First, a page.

I couldn't see it in the middle of everything or even yesterday, but I have begun to see some of the things I can be incredibly thankful for. First, it is M. and B.'s spring break and everyone was home on Wednesday. My children are very good in a crisis and at no point was I concerned about the younger people. M., B., and A. did a fantastic job of calming and soothing and keeping the house running. Next, just that J. was able to make it home. Often he is not in his office or is in a meeting and letting his phone go to voice mail. I am so thankful that he was reachable. Also, the social worker we met with at the hospital was a good fit. I don't know about you, but there was a not-so-small part of me that was very worried over what the ramifications would be. What was this going to mean as far as involvement of other agencies? It turns out this social worker had extensive experience working with children in residential treatment. He's seen it all and certainly worse than we experienced. He understood; he got where we were coming from; we were all speaking the same language. And finally we have a wonderful support system. We have friends who were willing to drop everything and help if needed (thought we didn't need it at this time). I also have a wonderful group of women whom I'm friends with electronically who are amazing prayer warriors as well as many of them being adoptive parents of hard children themselves. They were able to offer prayer and hope.
Hope. It was definitely what I was missing for about 24 hours. But I heard from several women who have been down this road and were able to give me some hope. Their children went through similar (or worse) phases and they could tell me that now, those children are better. Much, much better. This is really what I needed to hear. It also seems as though when you're talking about healing from trauma, it feels as though it has to get worse before it gets better. So much is dredged up through therapy. It's yucky and hard to deal with and this is especially true for children who don't deal well to begin with. But unless it's dealt with, it can't heal.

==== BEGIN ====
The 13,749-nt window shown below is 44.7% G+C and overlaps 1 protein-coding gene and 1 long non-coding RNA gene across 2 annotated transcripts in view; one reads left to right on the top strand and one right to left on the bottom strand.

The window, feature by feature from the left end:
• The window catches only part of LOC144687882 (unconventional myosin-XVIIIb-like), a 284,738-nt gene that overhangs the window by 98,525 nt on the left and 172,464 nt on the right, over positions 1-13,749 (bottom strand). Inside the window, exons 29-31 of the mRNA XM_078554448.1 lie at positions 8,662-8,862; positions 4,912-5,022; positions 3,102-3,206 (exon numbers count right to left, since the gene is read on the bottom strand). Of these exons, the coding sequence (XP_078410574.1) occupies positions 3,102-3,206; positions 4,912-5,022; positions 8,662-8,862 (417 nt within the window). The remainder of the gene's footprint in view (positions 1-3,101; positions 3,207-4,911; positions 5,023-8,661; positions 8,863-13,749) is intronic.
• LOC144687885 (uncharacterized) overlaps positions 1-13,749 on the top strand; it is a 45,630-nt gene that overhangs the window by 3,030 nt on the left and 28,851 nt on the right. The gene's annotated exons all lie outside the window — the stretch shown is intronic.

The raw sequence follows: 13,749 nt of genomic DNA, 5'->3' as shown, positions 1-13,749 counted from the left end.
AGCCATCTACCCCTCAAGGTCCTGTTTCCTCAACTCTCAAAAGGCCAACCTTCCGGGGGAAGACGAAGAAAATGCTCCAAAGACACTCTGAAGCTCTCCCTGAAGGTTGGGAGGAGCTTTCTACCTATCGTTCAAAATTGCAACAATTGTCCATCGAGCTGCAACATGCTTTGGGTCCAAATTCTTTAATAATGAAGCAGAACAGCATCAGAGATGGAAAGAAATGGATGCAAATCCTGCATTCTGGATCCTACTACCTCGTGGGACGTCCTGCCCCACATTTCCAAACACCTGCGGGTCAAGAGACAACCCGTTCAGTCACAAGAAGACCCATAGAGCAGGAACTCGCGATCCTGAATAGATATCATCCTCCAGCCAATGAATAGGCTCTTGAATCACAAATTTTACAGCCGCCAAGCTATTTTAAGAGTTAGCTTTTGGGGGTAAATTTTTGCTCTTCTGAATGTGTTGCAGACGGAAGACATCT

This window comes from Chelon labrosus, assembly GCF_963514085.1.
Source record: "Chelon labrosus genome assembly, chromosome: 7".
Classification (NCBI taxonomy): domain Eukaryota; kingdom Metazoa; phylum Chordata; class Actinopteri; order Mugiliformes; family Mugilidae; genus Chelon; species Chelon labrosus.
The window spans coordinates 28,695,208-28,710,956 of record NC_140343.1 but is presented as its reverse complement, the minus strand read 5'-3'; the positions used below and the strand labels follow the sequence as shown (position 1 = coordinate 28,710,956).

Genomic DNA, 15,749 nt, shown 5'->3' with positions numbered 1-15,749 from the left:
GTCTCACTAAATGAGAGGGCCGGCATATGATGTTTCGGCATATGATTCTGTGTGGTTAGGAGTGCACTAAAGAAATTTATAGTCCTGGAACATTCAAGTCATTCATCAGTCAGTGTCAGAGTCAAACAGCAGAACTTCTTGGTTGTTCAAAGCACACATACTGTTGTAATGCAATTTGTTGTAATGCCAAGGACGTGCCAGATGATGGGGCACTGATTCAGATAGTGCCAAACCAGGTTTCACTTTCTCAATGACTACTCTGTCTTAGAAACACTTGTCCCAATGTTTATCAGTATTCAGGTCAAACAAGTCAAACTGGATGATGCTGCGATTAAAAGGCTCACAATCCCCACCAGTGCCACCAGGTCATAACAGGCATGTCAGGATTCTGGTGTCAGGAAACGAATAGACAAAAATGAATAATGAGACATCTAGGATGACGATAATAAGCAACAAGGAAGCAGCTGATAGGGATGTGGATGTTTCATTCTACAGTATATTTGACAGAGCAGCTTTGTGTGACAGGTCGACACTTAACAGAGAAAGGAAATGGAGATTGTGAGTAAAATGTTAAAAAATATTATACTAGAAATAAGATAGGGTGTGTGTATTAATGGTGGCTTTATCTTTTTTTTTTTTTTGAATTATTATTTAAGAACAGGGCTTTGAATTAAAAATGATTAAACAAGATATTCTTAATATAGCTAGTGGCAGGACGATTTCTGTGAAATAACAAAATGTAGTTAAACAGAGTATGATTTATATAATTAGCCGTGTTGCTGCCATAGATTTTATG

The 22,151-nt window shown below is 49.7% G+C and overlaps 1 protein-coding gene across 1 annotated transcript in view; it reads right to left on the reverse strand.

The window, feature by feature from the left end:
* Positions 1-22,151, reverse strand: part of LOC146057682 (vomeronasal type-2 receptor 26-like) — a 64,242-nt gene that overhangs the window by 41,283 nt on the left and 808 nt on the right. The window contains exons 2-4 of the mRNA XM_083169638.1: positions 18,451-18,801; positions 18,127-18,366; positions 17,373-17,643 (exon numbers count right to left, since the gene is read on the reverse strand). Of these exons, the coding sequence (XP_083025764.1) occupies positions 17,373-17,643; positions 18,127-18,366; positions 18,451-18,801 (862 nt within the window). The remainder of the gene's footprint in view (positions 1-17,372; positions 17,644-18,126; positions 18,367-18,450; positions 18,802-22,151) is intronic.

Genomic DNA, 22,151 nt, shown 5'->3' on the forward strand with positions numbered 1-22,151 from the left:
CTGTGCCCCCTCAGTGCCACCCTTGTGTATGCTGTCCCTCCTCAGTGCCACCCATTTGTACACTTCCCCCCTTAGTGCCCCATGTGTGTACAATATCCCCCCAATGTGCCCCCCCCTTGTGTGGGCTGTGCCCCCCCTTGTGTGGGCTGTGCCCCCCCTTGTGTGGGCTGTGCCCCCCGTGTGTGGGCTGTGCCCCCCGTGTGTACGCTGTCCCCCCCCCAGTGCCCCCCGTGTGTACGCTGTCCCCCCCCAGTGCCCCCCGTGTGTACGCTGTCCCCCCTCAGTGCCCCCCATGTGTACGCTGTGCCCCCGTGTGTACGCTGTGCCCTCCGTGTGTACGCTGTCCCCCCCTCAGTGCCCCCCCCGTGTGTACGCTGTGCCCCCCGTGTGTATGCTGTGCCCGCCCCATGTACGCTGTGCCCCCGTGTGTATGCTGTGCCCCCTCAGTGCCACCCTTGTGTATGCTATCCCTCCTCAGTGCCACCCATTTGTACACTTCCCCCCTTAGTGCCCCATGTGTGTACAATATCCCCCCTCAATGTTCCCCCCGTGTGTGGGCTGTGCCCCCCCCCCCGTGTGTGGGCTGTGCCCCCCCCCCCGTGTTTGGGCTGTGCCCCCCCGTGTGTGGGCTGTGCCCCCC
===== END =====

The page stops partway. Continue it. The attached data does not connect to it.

I wish I knew how much worse things could get in order to reach healing. At least it wouldn't feel quite so hopeless in the midst of it all. And I think that's why I feel compelled to share our story. It's not pretty and I worry that others will treat my son differently, but I also know that nearly no one talks about this. I really understand why, but it makes it all so much harder to go through.
One last thing. It is so amazing to me what a brain in shock will focus on. Wednesday I had put on sweatpants and a sweatshirt and just pulled my hair back in a ponytail because I didn't have to go anywhere and I was going to take advantage of that and do some cleaning. Now, if you've ever met me in real life, I guarantee that you have never seen me outside my house in sweatpants. Never. All I could think about on the way to the hospital was not about my son, but about the fact that I looked like the most sluggish stay-at-home mom ever and now I had to tell everyone and their dog that we homeschool and had many children and looked like the walking stereotype that I try never to be. I guess it was far easier to fixate on that then to focus on why I was riding in the ambulance to begin with.
And as one final post-script, when you hear a siren, please pull over. Even in our short ride to the hospital I was appalled at the number of cars who just didn't pay attention to the siren. But I guess that was easier to focus on as well.